A new, more-easily spread strain of the COVID-19 virus has swept through a Colorado nursing home, apparently infecting almost everyone in the facility.

Scientists fear the new strain can spread twice as fast as the existing, dominant strain — even as cases in Arizona have set records.

The discovery of the new strain comes just as state officials are trying to speed up the slower-than-expected rollout of a new vaccine that provides 95% protection, with few side effects.

Nursing home

Nursing homes started vaccinating residents and staff last week and hope to finish administering the first of two doses this week or next. The first dose reduces infection rates by 50 to 60%. A second dose three weeks later boosts protection to 95%.

Nursing homes started vaccinating residents and staff last week and hope to finish administering the first of two doses this week or next. The first dose reduces infection rates by 50 to 60%. A second dose three weeks later boosts protection to 95%.

Other vaccines are on the way, but the new strain of the virus at the moment appears to be outrunning the lagging mass-vaccination campaign.

“News that the new strain of COVID-19 has been confirmed and connected with a Colorado nursing home indicates that our fight against this virus is far from over,” said CEO of the American Health Care Association and the National Center for Assisted Living. Some 38% of the deaths from COVID-19 in the U.S. have been among nursing home and assisted living center residents and staff.

“This development comes at a time when long term care facilities are facing the worst outbreak since the spring,” said CEO Mark Parkinson. “Soaring community spread has resulted in a record-breaking number of cases and deaths in nursing homes — nearly 25,000 cases and 4,000 deaths per week nationally. This is why long-term care residents and staff must be prioritized for critical resources, especially distribution of the COVID-19 vaccines. Given the asymptomatic and pre-symptomatic spread of the virus, coupled with the vulnerability of our populations, the vaccines will literally be a lifesaver for tens of thousands of long-term care residents. We need the full support of federal and state governments to win this war.”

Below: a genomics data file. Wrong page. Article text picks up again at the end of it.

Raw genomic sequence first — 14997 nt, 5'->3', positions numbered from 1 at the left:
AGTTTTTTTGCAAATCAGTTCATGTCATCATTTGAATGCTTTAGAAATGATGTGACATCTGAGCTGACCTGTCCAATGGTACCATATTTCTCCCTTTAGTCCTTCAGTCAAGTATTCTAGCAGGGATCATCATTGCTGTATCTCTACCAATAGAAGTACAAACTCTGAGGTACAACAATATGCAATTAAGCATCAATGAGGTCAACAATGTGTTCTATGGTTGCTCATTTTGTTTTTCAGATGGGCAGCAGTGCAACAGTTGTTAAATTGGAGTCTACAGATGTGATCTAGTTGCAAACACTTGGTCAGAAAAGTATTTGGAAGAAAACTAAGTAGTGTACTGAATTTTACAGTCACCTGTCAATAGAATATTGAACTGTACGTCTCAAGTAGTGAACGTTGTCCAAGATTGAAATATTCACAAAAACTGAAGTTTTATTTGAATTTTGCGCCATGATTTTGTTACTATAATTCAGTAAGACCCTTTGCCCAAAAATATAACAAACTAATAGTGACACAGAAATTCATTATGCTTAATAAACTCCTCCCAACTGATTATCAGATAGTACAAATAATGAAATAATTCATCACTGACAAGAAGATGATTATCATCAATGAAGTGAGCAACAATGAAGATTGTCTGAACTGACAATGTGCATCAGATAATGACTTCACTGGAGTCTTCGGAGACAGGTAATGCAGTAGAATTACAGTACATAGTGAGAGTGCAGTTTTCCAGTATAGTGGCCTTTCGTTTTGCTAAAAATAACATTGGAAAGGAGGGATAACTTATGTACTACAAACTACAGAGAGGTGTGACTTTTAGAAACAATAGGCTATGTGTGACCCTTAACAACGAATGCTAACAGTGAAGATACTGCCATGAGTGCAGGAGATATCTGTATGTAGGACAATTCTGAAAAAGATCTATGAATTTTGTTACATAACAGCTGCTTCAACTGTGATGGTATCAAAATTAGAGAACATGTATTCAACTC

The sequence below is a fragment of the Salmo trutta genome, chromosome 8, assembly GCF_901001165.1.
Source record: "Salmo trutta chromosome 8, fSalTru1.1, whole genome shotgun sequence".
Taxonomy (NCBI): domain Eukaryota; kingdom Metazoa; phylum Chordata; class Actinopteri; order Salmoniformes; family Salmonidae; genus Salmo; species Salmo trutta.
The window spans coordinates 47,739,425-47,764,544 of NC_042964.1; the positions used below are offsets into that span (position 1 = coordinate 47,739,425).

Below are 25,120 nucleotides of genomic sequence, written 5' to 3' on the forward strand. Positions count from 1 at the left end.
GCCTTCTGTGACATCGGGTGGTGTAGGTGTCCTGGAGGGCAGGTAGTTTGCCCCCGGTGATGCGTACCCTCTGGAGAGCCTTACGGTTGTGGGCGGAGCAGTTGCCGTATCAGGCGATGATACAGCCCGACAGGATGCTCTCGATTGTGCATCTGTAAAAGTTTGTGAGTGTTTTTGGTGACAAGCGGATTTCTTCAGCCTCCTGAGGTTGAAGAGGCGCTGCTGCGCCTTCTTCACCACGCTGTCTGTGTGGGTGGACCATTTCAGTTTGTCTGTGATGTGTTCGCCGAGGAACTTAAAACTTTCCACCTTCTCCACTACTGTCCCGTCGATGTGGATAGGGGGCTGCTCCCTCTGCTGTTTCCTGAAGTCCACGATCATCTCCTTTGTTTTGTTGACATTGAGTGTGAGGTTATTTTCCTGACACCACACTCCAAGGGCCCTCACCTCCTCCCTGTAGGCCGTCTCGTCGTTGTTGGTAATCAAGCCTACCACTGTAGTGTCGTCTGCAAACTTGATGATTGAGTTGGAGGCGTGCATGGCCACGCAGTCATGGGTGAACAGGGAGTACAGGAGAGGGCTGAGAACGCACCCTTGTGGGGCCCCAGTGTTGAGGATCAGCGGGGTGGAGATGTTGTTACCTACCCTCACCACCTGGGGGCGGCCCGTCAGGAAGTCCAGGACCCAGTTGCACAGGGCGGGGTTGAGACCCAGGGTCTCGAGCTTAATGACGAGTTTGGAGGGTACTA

Congress recently enacted a second, $900-billion pandemic stimulus bill, with some additional money for nursing homes and vaccines.

The bill provides $20 billion to buy more vaccine and $8 billion to help states distribute the shots, as well as $20 billion more for contact tracing. Nursing homes can also qualify for emergency loans, with many facing bankruptcy as a result of the pandemic. The loans would help hard-pressed nursing homes pay for mortgages, insurance and property taxes.

Scientists were alarmed at the recent emergency of a strain of SARS-CoV-2, which causes COVID-19. The strain was first detected in England and then South Africa. It has now cropped up all over the globe. Scientists isolated the strain after noting a rapid increase in the rate of spread of the virus in Great Britain.

Genetic analysis found a surprising cluster of 17 mutations that seemed to have surfaced all at once. Eight of those mutations took place in the gene that creates the spike protein on the surface of the virus that enables it to infect cells.

Scientists say the variant doesn’t appear more lethal, but does spread from person to person roughly 70% more easily. It’s unclear whether the rapid mutation in the spike protein will make the existing vaccines less effective against that variant, since they target the same spike protein. So far, vaccines have produced long-lasting immunity to all the known strains of the virus, but the mutation has unnerved some epidemiologists. Normally, key mutation occur one or two at a time. The existing mutations affect nine of the 1,270 amino acids that make up the spike protein.

So far, scientists can’t explain the sudden emergence of 17 related mutations all at once, according to a summary of the most recent research published in the Journal Science.

One theory suggests the strain essentially underwent change through a lengthy bout of infection in a single, chronically infected patient who then infected someone else. One of the great challenges posed by the SARS-CoV-2 virus has been its ability to infect people without causing symptoms, who can still pass it along. Some evidence suggests that a single person can be infected by the virus more than once, giving the virus and the immune system more opportunities to interact and adapt.

Equally worrisome, some very preliminary information suggests the new variant might more readily infect children than the current, dominant strain. Up until now, children younger than 12 have proved less likely to get infected — and less likely to spread the virus along when they do get infected.